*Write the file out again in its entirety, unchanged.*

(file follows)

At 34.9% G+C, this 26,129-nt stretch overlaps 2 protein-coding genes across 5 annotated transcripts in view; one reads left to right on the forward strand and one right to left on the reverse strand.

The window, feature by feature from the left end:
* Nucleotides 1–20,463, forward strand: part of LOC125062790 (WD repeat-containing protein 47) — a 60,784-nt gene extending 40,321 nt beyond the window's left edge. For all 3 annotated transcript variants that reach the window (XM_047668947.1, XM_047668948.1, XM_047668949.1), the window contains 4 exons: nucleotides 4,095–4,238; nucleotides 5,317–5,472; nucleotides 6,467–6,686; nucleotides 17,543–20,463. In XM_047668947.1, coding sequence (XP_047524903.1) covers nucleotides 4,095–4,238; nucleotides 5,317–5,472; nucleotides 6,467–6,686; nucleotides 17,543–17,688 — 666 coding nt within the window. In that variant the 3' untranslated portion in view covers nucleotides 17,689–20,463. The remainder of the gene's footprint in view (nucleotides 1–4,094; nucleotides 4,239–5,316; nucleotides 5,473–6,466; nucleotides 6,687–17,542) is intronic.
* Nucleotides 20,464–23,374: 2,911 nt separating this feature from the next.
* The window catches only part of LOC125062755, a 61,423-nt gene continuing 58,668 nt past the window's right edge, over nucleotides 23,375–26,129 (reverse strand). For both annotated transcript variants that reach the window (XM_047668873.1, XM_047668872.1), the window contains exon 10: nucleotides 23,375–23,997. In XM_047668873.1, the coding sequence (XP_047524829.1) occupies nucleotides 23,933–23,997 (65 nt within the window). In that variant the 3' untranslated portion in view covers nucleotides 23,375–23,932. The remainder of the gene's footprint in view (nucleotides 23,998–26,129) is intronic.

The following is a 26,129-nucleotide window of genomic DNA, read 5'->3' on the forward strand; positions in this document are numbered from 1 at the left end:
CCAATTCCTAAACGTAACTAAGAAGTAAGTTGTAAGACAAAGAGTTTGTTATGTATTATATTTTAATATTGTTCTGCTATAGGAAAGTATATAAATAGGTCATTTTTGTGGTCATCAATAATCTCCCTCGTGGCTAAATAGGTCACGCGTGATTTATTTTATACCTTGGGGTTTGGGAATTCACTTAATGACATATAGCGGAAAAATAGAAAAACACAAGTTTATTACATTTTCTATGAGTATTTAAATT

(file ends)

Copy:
At 34.9% G+C, this 26,129-nt stretch overlaps 2 protein-coding genes across 5 annotated transcripts in view; one reads left to right on the forward strand and one right to left on the reverse strand.

The window, feature by feature from the left end:
* Nucleotides 1–20,463, forward strand: part of LOC125062790 (WD repeat-containing protein 47) — a 60,784-nt gene extending 40,321 nt beyond the window's left edge. For all 3 annotated transcript variants that reach the window (XM_047668947.1, XM_047668948.1, XM_047668949.1), the window contains 4 exons: nucleotides 4,095–4,238; nucleotides 5,317–5,472; nucleotides 6,467–6,686; nucleotides 17,543–20,463. In XM_047668947.1, coding sequence (XP_047524903.1) covers nucleotides 4,095–4,238; nucleotides 5,317–5,472; nucleotides 6,467–6,686; nucleotides 17,543–17,688 — 666 coding nt within the window. In that variant the 3' untranslated portion in view covers nucleotides 17,689–20,463. The remainder of the gene's footprint in view (nucleotides 1–4,094; nucleotides 4,239–5,316; nucleotides 5,473–6,466; nucleotides 6,687–17,542) is intronic.
* Nucleotides 20,464–23,374: 2,911 nt separating this feature from the next.
* The window catches only part of LOC125062755, a 61,423-nt gene continuing 58,668 nt past the window's right edge, over nucleotides 23,375–26,129 (reverse strand). For both annotated transcript variants that reach the window (XM_047668873.1, XM_047668872.1), the window contains exon 10: nucleotides 23,375–23,997. In XM_047668873.1, the coding sequence (XP_047524829.1) occupies nucleotides 23,933–23,997 (65 nt within the window). In that variant the 3' untranslated portion in view covers nucleotides 23,375–23,932. The remainder of the gene's footprint in view (nucleotides 23,998–26,129) is intronic.

The following is a 26,129-nucleotide window of genomic DNA, read 5'->3' on the forward strand; positions in this document are numbered from 1 at the left end:
CCAATTCCTAAACGTAACTAAGAAGTAAGTTGTAAGACAAAGAGTTTGTTATGTATTATATTTTAATATTGTTCTGCTATAGGAAAGTATATAAATAGGTCATTTTTGTGGTCATCAATAATCTCCCTCGTGGCTAAATAGGTCACGCGTGATTTATTTTATACCTTGGGGTTTGGGAATTCACTTAATGACATATAGCGGAAAAATAGAAAAACACAAGTTTATTACATTTTCTATGAGTATTTAAATT